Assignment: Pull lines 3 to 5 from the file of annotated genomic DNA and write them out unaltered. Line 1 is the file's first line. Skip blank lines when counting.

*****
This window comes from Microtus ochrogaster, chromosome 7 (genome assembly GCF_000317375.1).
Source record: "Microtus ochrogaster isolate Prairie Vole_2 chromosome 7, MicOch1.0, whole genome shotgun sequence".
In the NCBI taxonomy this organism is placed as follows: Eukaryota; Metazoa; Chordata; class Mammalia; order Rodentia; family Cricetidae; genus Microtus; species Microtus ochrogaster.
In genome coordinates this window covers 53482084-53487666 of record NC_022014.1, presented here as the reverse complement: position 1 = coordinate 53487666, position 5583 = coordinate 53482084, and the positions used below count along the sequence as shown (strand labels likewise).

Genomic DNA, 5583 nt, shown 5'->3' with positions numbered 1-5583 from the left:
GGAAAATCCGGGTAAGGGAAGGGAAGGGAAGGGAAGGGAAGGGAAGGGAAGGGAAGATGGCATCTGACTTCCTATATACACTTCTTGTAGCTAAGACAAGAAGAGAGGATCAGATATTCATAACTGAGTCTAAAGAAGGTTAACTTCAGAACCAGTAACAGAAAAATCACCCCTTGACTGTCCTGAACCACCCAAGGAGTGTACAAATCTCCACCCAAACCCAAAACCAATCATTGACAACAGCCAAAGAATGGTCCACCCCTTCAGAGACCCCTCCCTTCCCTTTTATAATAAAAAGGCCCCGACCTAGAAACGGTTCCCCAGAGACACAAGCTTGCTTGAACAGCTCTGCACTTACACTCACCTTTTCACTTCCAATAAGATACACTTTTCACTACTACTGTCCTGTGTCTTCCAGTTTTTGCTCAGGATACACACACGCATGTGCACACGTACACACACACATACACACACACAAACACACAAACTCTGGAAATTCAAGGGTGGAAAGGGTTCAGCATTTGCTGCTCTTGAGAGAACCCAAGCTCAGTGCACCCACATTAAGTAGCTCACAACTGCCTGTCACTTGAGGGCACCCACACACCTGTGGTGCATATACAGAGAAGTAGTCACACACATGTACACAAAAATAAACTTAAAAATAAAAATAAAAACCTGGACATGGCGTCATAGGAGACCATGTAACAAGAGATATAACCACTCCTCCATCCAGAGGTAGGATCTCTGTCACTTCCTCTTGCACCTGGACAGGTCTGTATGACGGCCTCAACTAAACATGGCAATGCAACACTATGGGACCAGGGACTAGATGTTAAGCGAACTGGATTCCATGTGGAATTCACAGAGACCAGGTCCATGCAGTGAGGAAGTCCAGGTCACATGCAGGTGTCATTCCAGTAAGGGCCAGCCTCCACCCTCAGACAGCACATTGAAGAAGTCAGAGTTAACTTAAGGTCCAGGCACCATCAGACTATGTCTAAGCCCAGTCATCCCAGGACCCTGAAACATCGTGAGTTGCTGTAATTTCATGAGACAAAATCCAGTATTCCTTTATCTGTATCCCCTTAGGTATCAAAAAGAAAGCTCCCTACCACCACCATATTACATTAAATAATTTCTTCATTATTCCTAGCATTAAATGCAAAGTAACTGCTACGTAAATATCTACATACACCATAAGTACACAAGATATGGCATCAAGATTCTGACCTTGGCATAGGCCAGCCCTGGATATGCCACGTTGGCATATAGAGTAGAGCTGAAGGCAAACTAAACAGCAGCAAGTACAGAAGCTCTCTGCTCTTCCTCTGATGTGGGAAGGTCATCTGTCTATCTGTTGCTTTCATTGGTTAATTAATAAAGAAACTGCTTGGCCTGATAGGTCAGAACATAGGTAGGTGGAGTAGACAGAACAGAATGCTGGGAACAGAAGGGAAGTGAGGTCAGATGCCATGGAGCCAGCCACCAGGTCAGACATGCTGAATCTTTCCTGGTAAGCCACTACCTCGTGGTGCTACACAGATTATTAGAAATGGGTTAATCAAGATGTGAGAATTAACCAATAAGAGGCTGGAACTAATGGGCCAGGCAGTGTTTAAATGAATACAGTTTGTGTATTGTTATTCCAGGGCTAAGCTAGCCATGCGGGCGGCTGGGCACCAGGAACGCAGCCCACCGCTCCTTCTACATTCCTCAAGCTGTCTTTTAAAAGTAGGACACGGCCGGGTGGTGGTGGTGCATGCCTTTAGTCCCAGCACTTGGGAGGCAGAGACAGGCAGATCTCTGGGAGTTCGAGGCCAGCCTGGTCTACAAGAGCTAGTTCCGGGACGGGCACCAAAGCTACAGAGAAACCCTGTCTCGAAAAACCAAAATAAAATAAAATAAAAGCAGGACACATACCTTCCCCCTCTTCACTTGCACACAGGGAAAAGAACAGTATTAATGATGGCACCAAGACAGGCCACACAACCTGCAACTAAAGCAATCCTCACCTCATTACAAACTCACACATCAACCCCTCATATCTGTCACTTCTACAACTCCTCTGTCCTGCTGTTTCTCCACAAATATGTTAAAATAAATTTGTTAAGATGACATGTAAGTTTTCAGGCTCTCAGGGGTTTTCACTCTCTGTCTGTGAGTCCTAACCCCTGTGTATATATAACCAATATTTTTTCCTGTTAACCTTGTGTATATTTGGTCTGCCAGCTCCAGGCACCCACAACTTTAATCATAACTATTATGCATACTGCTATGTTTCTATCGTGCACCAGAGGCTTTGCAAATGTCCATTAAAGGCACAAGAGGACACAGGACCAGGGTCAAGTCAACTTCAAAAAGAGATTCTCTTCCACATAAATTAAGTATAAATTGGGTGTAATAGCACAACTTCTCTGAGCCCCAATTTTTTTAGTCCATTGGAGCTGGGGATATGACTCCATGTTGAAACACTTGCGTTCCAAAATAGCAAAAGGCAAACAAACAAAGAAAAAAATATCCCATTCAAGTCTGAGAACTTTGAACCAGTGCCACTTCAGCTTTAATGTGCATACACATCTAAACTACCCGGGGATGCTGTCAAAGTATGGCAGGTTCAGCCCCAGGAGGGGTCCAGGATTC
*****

In the NCBI taxonomy this organism is placed as follows: Eukaryota; Metazoa; Chordata; class Mammalia; order Rodentia; family Cricetidae; genus Microtus; species Microtus ochrogaster.
In genome coordinates this window covers 53482084-53487666 of record NC_022014.1, presented here as the reverse complement: position 1 = coordinate 53487666, position 5583 = coordinate 53482084, and the positions used below count along the sequence as shown (strand labels likewise).

Genomic DNA, 5583 nt, shown 5'->3' with positions numbered 1-5583 from the left: